A piece on Chamber of Secrets isn't complete without the mention of Dobby the House-Elf, who was voted the No. 1 favourite magical creature in the series by - what a surprise. From the first time I saw Dobby, I was in love. Those water-filled eyes, the big ears and that manga nose never failed to make my heart melt. Toby Jones did a wonderful job at voicing him and his presence in the film has just the right effect. Surely, he was neglected in some of the sequels - most prominently in Goblet of Fire - but the character's emotional power was proven at last in part one of Deathly Hallows.

Something comes, another thing must go, and so we bid goodbye to the irreplaceable Richard Harris, who died shortly before this film was released. When I was younger, I didn't notice that another actor took over the role of headmaster Albus Dumbledore in Prisoner of Azkaban, probably I was too focused on Emma Watson being gorgeous. However, the difference between Harris' and Gambon's Dumbledore does strike me now. They're still the same character and the switch doesn't alternate the atmosphere of the films - the character alternates with the atmosphere. So in fact, both actors are perfect for the films they appear in. Harris is the more classical Dumbledore, the one whose beard is always white as a freshly bleached sheet and whom we never see utter any trace of doubt, hopelessness or other negative feeling. He is the Dumbledore of my childhood indeed, that flawless impersonation of Good, a sort of God in the world of Harry Potter. I don't prefer him over Gambon, nor the other way around. They're more like the different actors portraying the Doctor in Doctor Who, if there is any comparison at all.

You can choose to regard Chamber of Secrets as part of the two-film unity that it forms along with Philosopher's Stone. I prefer to see it as a bridge between (and we're talking both book and film here) the first part's innocence and the third film's dark, psychological approach. The title in itself is much more intriguing than the first film's/ book's and so is the story. It can be seen as symbolic even. In a way, the whole trio - Harry, Ron and Hermione - enter the chamber of secrets that is adolescence, as is indicated by the reunion scene at the end.


Make sure to chime in next month to read about the third entry in the Harry Potter franchise; The Prisoner of Azkaban


  1. Ooo nice post. Chamber of Secrets has always been my least favourite movie along with Goblet of Fire (since there was SO MUCH cut out from that one. Ludo Bagman? Winky?) but I still love it loads.

    Love Branagh's Lockhart. As a kid, he annoyed me, but I appreciate him more and more.

    CoS has always been the Ron film for me. Grint is just sooooo funny in this one. I wish Steve Kloves wasn't so in love with Hermione.

    That's a nice take on Gambon's Dumbledore. I've always liked Harris's Dumbledore more. He just goes with my idea of Dumbledore. I really feel Gambon finally became perfect in Half-Blood Prince but then he died :/

    And I do like the interpretation of "chamber of secrets" symbolising adolescence. Never saw it that way before.

    1. Yeah, I never really thought about Goblet of Fire much, but then I watched this clip from an interview with the director in the Harry Potter world, which makes me very excited to re-watch it. He said he tried to use a Hitchcock-esque approach kind of similar to North by Northwest, so I'll watch that before Goblet and see how it connects.

      I used to hate Lockhart too, especially because I never understood how Hermione could be fooled by him. Yeah, Grint is fantastic, he always is.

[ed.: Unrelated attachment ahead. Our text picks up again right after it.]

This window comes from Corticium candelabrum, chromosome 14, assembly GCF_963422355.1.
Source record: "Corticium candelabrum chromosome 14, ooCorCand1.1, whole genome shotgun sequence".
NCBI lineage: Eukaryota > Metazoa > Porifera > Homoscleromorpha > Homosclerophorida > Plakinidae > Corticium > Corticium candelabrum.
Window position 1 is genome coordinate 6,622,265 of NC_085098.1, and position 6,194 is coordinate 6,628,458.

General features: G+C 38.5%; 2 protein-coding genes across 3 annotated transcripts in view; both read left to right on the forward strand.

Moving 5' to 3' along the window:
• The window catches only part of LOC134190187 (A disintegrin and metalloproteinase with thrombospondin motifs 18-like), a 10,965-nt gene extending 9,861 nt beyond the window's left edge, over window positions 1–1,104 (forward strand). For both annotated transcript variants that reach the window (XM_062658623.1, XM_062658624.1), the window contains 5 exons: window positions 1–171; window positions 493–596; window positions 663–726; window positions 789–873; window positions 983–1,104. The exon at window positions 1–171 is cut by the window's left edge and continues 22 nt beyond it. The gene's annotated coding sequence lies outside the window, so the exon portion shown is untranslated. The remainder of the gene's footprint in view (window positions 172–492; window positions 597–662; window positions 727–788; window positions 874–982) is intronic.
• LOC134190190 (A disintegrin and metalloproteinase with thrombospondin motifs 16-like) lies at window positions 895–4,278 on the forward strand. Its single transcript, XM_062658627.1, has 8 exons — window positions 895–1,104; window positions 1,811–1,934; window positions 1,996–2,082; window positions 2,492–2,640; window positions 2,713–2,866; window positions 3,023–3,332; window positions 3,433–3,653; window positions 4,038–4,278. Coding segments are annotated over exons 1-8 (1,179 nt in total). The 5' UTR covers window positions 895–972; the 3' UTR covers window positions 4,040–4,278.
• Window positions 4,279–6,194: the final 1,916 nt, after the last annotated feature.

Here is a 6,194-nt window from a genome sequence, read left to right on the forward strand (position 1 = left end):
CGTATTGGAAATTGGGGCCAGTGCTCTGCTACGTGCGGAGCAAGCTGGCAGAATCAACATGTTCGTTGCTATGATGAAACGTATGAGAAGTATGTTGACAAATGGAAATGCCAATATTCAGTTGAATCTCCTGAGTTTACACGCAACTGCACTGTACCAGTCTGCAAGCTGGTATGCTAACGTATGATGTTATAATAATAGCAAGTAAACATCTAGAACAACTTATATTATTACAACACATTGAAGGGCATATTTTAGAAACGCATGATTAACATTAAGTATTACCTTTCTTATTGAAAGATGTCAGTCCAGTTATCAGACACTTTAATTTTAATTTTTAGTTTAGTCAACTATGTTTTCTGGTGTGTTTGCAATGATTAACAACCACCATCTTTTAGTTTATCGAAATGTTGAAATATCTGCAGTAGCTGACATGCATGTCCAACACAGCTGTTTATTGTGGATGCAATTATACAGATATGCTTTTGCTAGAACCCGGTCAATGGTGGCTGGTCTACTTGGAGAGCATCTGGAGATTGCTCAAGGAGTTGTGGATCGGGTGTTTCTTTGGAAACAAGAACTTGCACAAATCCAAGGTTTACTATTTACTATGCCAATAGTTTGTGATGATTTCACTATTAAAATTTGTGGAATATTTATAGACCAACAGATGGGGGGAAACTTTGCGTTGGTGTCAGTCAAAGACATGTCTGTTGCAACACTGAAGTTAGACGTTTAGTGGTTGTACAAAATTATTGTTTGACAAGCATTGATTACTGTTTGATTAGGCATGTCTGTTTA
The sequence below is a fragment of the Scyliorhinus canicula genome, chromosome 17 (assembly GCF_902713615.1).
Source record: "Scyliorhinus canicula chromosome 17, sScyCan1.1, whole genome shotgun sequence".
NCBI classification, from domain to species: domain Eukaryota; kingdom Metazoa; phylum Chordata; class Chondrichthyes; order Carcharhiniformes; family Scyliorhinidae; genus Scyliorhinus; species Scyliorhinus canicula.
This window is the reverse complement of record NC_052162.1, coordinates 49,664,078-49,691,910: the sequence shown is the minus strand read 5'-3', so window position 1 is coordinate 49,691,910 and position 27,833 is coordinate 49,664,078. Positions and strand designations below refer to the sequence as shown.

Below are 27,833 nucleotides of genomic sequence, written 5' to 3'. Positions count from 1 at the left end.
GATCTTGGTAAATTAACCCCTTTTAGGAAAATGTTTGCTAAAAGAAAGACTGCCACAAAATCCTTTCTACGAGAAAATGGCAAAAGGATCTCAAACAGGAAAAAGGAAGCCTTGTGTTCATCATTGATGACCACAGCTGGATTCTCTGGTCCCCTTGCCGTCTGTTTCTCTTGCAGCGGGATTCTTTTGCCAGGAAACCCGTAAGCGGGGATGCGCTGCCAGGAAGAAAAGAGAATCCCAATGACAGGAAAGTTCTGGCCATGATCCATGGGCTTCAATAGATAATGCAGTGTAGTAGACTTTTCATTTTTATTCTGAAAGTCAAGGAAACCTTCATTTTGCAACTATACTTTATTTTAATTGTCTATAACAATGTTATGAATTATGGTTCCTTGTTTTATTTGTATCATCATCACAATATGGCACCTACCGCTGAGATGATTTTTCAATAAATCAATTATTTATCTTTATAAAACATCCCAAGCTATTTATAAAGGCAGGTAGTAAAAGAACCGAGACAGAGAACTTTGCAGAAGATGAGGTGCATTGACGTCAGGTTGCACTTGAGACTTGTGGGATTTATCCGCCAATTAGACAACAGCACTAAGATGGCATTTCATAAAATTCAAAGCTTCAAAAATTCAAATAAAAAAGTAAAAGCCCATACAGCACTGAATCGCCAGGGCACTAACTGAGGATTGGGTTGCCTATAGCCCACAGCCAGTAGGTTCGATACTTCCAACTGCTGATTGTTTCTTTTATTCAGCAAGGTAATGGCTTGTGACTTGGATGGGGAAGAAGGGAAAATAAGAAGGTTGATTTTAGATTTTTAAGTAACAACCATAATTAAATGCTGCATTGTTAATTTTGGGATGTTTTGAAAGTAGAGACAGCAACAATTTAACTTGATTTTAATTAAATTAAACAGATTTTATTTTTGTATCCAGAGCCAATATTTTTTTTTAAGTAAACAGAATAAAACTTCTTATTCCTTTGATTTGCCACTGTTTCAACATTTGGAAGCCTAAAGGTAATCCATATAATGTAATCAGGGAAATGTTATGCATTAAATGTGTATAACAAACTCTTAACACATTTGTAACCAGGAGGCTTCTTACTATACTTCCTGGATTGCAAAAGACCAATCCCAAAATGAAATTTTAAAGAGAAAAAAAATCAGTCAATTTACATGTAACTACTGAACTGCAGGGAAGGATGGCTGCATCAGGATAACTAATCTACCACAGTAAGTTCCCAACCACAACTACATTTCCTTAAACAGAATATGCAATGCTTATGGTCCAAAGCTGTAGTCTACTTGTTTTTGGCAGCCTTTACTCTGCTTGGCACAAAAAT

Yes, I used to like Harris a little more too, he's not as 'flawed' and angry as Gambon. But I came to realize that they both worked well in the films they starred in. But I've decided to pay extra attention to the difference between them in this project.

      It was just something I thought of when writing the article and it kind of made sense to me. Maybe it's a bit far out, but it's a nice thing to think about.

    2. whaaaat... I can't any similarities between Goblet of Fire and North by Northwest. Except they both feature gorgeous men (and I'm not talking about Harry, he has such a terrible haircut in GoF).

    3. Both he and Ron do ;). Well, I'll see whether there are any similarities next month.

    4. Oh I know, Ron's even worse! I was talking about Cedric...!

  2. I love this project! As a huge Potterhead, after all this time, I really appreciate it. The next to last picture has me crackin'... ;)

    1. Glad to hear that! That scene was so much funnier than I remembered.

  3. ooh I'm loving this project of yours too, I'll read the books again this year, for sure!

    Lockhart has always been memorable to me, it's fantastic how so many people hate him! Because I think that's kind of the point, he's a pretty annoying character, so to me that's a natural reaction haha

    I'm glad you think both Harry and Gambon did a good job, because I think so too. It was a bit of a shock in Azkaban, but it's like you said -- his character changed, and so did he. If it were still Harry, he'd have to adjust himself too eventually.

    I've never given much thought to Chamber of Secrets. I liked it when I was little, but now (like with Philosopher's Stone) it seems a bit to childish for me to enjoy properly. But the books might still be great.

    1. Cool, I hope you'll write about it or something, otherwise we can talk about it before the podcasts.

      Yeah, I can believe that you'd hate Umbridge - I hate her - but Lockhart is just so ridiculous and funny!
      I guess you mean Harris, but yeah, he would have changed in the movies, I'm sure.

      Chamber of Secrets is definitely a very childish film but it's more mature than Philosopher's Stone still. I just enjoy watching it along with the others, but it's only with part three that things start to get really interesting.


Let the discussion begin!